Where Can I Smoke Cannabis?
Cannabis can only be smoked, vaped, or consumed in the confines of your own home or with permission from the homeowner. Renting a home would require permission from the homeowner to possess, grow, smoke, vape, or consume cannabis on their property. The law does NOT allow any smoking of cannabis outside of your home. This means that it is strictly prohibited to smoke cannabis in public spaces, such as: on streets, sidewalks, parking lots, alleys, restaurants, bars, on school grounds, in motor vehicles, on public housing property, section 8 housing, parks, beaches, open garages, front porches, outdoor stairwells, on boats, motorcycles, or near anyone under the age of 21.
Additionally, possessing any amount of cannabis on federal land and national parks within Illinois is illegal.
Can I Drive With Cannabis Or Bring Cannabis On Public Transportation?
Transporting cannabis in a vehicle is also regulated through a number of laws. The basic answer is yes, an individual 21 years of age or older can transport cannabis in his/her vehicle within the state of Illinois; however, cannabis must be secured in the sealed child proof container and not accessible to the driver while the vehicle is operating. Traveling across state lines is federally prohibited.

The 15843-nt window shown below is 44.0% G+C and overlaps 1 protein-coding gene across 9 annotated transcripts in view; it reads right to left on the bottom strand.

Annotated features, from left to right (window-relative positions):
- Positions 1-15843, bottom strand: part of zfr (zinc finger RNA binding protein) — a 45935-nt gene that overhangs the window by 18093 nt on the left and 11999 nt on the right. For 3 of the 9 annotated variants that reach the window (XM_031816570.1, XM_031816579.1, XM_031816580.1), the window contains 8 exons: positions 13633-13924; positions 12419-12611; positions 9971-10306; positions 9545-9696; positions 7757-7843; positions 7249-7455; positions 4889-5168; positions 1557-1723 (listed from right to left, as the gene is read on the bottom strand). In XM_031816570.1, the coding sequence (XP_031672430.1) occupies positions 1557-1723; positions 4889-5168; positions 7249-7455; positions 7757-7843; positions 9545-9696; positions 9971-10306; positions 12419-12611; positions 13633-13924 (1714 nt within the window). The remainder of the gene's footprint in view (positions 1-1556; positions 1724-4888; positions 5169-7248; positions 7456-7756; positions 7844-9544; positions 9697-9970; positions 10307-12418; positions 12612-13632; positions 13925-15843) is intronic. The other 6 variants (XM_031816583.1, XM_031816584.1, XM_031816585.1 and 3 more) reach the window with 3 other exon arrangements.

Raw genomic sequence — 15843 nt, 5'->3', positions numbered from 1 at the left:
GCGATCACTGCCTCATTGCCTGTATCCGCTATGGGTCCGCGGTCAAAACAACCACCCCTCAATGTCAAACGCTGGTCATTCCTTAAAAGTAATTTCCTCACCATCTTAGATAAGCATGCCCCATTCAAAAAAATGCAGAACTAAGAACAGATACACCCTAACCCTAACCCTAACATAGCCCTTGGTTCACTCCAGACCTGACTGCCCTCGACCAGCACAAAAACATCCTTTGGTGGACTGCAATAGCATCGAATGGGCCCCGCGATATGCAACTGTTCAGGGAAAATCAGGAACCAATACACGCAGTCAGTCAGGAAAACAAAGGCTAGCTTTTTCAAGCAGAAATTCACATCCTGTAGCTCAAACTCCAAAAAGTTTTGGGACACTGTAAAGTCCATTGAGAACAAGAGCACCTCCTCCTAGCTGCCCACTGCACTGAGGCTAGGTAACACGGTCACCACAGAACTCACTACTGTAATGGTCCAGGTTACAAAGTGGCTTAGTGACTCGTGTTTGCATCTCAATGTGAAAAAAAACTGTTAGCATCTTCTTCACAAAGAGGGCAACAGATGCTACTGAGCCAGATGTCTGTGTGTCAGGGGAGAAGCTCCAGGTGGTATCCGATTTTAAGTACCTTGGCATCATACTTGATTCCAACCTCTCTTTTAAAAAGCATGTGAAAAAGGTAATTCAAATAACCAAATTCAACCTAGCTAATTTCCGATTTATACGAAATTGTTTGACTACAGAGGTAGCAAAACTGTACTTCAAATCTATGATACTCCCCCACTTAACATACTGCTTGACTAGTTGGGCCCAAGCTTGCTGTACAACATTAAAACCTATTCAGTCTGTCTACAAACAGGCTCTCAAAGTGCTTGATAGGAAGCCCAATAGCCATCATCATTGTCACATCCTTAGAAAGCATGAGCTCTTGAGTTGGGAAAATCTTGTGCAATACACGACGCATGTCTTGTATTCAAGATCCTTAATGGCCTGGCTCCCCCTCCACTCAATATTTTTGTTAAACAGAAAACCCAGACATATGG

Smoking, vaping, and consuming cannabis on public transportation is strictly prohibited, as public transportation is a public space. This includes all public buses, trains, airplanes, and subways.
Can I Get A Dui If I Drive After Consuming Cannabis?
Yes (sort of)! Just like driving under the influence of alcohol, driving a motor vehicle under the influence of cannabis is also illegal. Such a crime is classified as a Class A misdemeanor that is punishable by up to $2500.00 in fines and up to a year in custody. In the past, any trace amount of cannabis subjected a driver to arrest and prosecution.
But under new Illinois laws, there now is a nanogram “limit” (5 nanograms or more) for what amount of Tetrahydrocannabinol concentration of delta-9-tetrahydrocannabinol [THC 9] is “allowed” before there is a legal presumption that the driver is impaired. This works just like the .08 alcohol limit that has been in place for alcohol DUIs for many years. It doesn’t really mean that you can drive around all day long with 4 nanograms of THC 9 or .07 of alcohol in your system. It just means that if you register higher than that in a DUI blood test, you’re in big trouble. If you’re lower, it doesn’t mean you’re all good. It just means that there is no “presumption” of impairment, even though you still could be found guilty under certain circumstances.
Just like an alcohol DUI, a DUI for cannabis can also have prolonged consequences of your driving privileges. In some cases, your license may be suspended for a period of time, or even revoked.
Speak To An Experienced Criminal Attorney
Laws related to the consumption, purchase, cultivation, sale and use of cannabis can be complicated in Illinois. Our attorneys are knowledgeable about all such cases, whether charged as a petty offense, a misdemeanor or a felony. So, if you have been arrested or charged with a cannabis related offense, whether it’s traffic related or purely criminal in nature, call Mitchell S. Sexner & Associates LLC at (312) 644-0444 and speak to a member of our experienced legal team today.